Down With Tyranny was in full progressive mode the other day, pushing the Trevor Thomas campaign and smacking down Steve Pestka
Trevor is the fighting progressive we need. He comes from a working class family and he has a record of helping to pass major federal legislation, namely the repeal of Don’t Ask, Don’t Tell. . . . Let’s help spread the word and work to stop this faux-Democratic challenge and stand by our party’s platform to help protect women now.
But I have my doubts.
Curiosity gets the better of me: in what way is Trevor fighting, or has fought for West Michigan? By all lights his campaign is pretty green, offering little to date in the way of political engagement with Amash (n.b. his web site offers values not issues). He has clearly put together a nice team, but do they look like, do they connect with the actual district? Let’s just say that for a campaign based on “for us all,” minority representation lags. This is the natural product of young or first-time campaigns. Amash’s first run in 2008 looked a lot like this, too.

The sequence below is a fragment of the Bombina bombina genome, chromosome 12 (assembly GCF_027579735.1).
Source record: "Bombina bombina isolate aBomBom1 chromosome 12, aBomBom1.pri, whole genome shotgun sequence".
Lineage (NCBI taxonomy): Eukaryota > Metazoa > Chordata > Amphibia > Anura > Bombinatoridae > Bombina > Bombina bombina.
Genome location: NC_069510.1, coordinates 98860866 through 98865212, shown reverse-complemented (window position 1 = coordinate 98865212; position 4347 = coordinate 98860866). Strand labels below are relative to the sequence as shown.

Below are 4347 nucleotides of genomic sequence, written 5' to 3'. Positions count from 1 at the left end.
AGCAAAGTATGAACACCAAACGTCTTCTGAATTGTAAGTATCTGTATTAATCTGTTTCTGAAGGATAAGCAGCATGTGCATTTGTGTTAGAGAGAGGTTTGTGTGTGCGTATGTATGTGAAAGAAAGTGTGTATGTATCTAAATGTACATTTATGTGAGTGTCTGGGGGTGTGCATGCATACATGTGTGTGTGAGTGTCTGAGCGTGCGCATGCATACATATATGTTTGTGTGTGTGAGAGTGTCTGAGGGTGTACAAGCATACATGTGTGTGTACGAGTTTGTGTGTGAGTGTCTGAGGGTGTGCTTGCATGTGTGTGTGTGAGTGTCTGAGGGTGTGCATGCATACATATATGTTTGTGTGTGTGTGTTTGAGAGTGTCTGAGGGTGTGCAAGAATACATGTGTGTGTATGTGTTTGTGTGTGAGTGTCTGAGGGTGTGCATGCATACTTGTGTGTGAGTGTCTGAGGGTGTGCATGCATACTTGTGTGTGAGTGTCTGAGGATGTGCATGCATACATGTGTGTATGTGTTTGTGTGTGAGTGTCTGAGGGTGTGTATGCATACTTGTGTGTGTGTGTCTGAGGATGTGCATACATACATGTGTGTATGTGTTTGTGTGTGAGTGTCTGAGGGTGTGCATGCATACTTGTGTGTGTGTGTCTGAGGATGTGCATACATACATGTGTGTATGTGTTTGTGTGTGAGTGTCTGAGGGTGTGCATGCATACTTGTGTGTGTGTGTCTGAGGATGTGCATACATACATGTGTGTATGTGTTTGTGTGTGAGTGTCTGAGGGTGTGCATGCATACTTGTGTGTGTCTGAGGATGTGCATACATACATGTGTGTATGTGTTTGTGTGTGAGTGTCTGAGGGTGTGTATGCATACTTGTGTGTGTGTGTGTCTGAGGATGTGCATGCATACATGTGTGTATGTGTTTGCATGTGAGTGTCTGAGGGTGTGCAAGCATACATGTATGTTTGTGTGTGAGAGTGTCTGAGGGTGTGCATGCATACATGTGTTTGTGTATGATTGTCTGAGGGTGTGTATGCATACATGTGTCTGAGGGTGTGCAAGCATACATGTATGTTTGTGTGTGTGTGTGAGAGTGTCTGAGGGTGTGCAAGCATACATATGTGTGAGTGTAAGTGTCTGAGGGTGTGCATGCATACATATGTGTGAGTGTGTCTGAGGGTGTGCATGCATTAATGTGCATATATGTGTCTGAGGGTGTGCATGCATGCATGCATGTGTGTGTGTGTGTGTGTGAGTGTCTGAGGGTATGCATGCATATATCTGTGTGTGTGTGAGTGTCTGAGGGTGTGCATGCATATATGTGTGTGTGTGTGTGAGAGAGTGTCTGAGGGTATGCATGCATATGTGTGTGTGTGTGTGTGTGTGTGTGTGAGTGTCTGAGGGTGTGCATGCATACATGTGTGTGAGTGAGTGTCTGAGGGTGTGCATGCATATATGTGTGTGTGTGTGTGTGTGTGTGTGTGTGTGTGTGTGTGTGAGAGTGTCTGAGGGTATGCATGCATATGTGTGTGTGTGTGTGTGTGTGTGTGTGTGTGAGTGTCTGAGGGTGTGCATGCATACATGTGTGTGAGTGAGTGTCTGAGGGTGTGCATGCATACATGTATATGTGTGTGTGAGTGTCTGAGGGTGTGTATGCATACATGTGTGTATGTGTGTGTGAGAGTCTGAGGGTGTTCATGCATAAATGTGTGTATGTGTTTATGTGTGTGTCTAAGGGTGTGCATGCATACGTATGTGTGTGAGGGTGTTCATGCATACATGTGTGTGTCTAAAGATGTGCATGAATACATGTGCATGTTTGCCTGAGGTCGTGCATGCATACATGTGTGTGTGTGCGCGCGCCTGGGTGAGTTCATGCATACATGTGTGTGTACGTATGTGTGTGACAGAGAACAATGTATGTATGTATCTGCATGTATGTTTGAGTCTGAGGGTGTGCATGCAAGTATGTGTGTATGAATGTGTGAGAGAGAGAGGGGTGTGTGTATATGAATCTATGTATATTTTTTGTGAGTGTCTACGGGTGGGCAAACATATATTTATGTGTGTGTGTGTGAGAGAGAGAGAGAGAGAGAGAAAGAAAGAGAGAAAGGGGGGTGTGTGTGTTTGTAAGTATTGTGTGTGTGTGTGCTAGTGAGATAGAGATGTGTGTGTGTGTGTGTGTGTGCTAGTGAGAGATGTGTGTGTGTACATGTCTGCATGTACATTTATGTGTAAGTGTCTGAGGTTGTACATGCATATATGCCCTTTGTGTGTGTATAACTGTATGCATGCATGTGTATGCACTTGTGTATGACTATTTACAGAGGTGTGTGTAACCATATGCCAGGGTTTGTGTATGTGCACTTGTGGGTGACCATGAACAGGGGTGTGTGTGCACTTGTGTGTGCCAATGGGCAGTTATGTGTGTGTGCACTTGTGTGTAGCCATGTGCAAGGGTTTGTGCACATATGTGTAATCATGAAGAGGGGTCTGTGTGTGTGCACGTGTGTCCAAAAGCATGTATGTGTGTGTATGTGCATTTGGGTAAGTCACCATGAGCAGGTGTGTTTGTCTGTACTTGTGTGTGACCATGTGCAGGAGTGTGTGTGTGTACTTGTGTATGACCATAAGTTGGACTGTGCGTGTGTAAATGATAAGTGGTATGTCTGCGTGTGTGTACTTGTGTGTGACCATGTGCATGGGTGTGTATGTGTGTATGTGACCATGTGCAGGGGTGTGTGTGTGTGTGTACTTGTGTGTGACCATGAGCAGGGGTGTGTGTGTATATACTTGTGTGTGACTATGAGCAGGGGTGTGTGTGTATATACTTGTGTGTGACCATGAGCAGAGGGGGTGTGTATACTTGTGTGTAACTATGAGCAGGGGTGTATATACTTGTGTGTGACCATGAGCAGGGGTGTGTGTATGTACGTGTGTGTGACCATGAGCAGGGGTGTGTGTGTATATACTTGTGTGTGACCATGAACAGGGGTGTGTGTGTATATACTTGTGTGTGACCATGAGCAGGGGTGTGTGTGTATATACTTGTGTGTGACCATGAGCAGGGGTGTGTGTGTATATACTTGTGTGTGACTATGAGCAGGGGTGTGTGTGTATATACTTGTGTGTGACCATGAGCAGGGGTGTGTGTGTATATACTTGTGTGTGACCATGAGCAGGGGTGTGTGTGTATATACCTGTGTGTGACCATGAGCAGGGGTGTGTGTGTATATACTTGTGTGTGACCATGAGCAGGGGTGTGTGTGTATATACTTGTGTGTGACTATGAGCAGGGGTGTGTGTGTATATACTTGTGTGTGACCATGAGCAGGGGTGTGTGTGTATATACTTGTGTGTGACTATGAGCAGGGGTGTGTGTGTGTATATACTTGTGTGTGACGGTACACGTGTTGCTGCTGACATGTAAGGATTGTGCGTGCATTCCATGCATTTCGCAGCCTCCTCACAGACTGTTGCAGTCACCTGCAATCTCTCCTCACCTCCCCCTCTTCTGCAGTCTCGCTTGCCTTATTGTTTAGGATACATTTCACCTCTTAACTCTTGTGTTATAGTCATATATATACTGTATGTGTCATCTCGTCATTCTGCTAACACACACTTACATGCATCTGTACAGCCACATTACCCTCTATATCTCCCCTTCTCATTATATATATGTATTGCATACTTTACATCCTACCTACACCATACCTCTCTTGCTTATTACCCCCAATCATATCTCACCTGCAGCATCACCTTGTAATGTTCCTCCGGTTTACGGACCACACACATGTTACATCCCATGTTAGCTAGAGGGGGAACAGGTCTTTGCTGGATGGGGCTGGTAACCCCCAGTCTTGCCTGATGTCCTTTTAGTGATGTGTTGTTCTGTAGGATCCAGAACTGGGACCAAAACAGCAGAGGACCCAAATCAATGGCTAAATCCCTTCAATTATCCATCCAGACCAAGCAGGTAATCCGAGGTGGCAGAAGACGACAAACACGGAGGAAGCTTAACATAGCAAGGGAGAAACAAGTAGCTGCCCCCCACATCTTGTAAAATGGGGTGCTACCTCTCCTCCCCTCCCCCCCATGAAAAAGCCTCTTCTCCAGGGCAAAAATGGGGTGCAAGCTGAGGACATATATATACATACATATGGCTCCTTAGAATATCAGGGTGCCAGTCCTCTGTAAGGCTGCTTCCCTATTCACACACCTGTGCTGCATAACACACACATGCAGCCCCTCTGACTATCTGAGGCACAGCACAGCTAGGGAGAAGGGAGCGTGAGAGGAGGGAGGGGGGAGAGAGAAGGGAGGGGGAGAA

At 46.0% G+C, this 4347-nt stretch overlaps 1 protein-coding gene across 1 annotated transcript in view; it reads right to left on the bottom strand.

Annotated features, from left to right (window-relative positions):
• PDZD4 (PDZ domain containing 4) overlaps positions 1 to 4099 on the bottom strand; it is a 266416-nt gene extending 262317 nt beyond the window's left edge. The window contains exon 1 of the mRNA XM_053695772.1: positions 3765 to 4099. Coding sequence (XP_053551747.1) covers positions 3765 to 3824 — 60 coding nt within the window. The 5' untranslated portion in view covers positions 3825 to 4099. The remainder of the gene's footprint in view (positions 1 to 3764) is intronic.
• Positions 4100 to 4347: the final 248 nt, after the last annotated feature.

But this is not a post-graduate seminar, or the chance to demonstrate one’s progressive creds. Take a look again at the task at hand: two metropolitan regions, a democratic base that is racially diverse, strength in cities and support in suburbs. This will be both a media intensive campaign (including all matter of social media) as well as require a robust, motivated, well-organized ground game. You can not do it with your own cohort. And by all lights, such a campaign will have a final budget well into seven figures.
In short, as any one on the ground knows that this campaign is going to take work.
So again the question, in what way is Trevor actually fighting, actually engaging, actually demonstrating that he has the smarts to win